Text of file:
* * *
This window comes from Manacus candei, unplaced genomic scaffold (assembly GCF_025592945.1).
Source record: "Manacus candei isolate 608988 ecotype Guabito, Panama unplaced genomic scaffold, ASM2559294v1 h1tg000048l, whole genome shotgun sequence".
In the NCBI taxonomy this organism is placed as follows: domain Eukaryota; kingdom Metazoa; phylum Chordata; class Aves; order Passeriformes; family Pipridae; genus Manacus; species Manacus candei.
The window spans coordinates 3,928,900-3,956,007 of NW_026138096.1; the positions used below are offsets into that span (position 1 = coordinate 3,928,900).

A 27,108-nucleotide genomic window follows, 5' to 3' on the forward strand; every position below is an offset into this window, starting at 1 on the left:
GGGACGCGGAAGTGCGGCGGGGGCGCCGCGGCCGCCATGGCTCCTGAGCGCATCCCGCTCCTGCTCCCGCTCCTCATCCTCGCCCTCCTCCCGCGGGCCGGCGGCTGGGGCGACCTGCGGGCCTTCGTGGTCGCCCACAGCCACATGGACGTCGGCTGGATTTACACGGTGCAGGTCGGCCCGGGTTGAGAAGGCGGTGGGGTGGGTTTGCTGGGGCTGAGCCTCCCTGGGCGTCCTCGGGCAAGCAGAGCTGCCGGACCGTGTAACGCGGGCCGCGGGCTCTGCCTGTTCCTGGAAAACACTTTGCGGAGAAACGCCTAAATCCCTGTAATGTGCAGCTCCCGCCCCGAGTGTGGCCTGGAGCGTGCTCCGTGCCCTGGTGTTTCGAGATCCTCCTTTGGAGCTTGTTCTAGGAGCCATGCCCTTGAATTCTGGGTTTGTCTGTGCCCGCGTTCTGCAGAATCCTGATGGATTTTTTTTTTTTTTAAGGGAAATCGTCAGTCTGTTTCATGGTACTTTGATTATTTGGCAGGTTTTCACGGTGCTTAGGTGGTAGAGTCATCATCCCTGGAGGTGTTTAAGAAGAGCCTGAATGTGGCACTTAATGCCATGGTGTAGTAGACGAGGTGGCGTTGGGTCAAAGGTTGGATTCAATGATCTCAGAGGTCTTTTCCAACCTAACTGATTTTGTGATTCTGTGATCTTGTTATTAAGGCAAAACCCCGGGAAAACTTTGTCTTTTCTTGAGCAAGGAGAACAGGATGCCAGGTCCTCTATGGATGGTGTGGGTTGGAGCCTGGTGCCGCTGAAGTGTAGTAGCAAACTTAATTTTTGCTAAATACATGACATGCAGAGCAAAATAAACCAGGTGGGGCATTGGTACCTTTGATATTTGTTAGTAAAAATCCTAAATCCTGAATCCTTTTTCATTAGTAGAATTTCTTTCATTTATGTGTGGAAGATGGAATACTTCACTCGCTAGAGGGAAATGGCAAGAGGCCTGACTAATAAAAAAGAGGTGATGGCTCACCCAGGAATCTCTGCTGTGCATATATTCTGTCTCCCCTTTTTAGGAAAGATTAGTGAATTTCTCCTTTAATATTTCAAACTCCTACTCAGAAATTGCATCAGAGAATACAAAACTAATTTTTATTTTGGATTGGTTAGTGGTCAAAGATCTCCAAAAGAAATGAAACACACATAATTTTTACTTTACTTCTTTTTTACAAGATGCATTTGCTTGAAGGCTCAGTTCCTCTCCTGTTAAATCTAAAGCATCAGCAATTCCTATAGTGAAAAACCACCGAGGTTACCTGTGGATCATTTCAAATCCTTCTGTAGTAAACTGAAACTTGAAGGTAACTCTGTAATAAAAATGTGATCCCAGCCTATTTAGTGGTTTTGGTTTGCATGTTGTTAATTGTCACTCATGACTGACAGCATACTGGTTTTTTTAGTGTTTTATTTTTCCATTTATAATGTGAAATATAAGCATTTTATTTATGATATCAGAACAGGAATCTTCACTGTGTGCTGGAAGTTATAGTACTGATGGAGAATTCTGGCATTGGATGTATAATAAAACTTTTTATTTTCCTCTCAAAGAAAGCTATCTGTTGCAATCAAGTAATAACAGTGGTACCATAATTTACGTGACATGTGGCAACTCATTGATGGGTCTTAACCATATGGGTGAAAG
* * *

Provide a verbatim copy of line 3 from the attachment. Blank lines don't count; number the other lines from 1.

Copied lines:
In the NCBI taxonomy this organism is placed as follows: domain Eukaryota; kingdom Metazoa; phylum Chordata; class Aves; order Passeriformes; family Pipridae; genus Manacus; species Manacus candei.